Topics for Further Study
Much has been said by critics about the ways in which Hawthorne’s life is evidenced in his fiction. Research Hawthorne’s life and discuss which people and events in his life seem to surface in this novel. To what extent do you believe that writing this novel helped Hawthorne explore issues of sin and poverty? After writing this novel, do you think he felt better or worse about his ancestors and current social position?
Some reviewers have been critical of the ending of this novel. Is the pairing of Phoebe and Holgrave believable to you? Does it seem to be too much of a Hollywood ending that neatly cleanses the families of their sordid past? If you could write a new ending, what would you have happen?
Hawthorne states early on that one of the main themes in this novel is that the sins of the past are passed down through generations. Do you agree or disagree? Can you point to any examples in society today where something like crime seems to persist from generation to generation? Can you cite any examples to the contrary where perhaps people have overcome their pasts and made successful lives for themselves?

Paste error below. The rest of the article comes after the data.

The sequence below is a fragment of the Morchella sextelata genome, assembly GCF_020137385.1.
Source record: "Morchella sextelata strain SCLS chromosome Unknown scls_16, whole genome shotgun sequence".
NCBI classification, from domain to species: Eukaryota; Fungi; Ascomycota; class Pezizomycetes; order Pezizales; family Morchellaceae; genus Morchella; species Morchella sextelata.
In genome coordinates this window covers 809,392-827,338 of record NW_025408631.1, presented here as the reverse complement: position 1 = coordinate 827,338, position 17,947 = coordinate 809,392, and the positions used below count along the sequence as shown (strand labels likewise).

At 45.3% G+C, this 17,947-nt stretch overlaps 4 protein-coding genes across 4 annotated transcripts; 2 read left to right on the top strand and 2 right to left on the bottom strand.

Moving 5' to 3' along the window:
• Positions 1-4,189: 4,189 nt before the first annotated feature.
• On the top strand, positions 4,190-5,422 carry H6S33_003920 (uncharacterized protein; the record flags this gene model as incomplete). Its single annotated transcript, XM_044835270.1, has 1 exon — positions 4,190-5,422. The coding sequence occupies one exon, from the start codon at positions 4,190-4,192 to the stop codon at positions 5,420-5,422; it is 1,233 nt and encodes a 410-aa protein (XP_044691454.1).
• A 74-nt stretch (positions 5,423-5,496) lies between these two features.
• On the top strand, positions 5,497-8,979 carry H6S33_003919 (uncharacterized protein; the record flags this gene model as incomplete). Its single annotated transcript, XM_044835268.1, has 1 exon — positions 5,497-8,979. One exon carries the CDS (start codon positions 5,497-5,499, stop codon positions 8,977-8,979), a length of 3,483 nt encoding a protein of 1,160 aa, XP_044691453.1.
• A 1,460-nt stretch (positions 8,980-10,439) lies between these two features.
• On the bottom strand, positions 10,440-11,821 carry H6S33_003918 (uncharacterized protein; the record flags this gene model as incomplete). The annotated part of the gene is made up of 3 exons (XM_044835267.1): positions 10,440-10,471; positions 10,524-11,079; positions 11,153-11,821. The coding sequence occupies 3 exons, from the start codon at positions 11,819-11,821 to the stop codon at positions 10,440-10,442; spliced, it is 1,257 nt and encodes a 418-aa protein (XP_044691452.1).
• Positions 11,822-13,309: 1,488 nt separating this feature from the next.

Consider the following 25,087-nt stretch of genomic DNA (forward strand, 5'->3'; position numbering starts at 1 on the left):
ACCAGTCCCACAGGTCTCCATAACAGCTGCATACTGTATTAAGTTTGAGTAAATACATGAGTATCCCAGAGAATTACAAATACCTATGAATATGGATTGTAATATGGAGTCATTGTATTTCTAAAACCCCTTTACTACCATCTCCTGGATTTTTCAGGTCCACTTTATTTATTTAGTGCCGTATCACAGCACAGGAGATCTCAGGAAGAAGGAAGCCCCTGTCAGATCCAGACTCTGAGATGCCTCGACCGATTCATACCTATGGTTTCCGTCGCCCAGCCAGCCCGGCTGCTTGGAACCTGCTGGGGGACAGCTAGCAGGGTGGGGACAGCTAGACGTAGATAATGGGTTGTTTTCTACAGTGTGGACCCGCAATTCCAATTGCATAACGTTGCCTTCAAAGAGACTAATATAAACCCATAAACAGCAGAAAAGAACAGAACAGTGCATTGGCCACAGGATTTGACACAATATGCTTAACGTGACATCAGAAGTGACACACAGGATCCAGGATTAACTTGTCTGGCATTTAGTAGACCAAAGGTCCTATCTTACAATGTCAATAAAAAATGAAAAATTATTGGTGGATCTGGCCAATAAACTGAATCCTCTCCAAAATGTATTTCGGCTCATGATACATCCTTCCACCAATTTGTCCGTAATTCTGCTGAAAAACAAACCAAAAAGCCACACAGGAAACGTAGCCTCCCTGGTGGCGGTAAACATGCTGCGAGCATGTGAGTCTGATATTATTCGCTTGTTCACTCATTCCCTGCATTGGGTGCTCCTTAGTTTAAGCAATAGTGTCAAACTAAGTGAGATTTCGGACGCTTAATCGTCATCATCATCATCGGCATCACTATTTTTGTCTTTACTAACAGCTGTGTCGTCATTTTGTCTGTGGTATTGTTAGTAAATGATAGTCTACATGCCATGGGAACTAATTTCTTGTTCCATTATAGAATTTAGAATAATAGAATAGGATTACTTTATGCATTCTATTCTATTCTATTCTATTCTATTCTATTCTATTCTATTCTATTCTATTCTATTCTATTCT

Hawthorne named this novel after the house in which most of the action takes place. Why do you think he did this? What does the house symbolize? Can you think of any other titles that he might have given the novel?
Watch the 1940 film version of the novel. How does the film differ from the book? If you directed the movie, are there sections of the book that you would emphasize or leave out? How would you decide what to include and what to exclude?
Research the witchcraft trials of 1692 in Salem, Massachusetts. Can you make a case that Colonel Pyncheon may have believed that Matthew Maule was actually a wizard? Or does it seem more likely that the Colonel supported Maule’s execution because he wanted to claim Maule’s land as his own?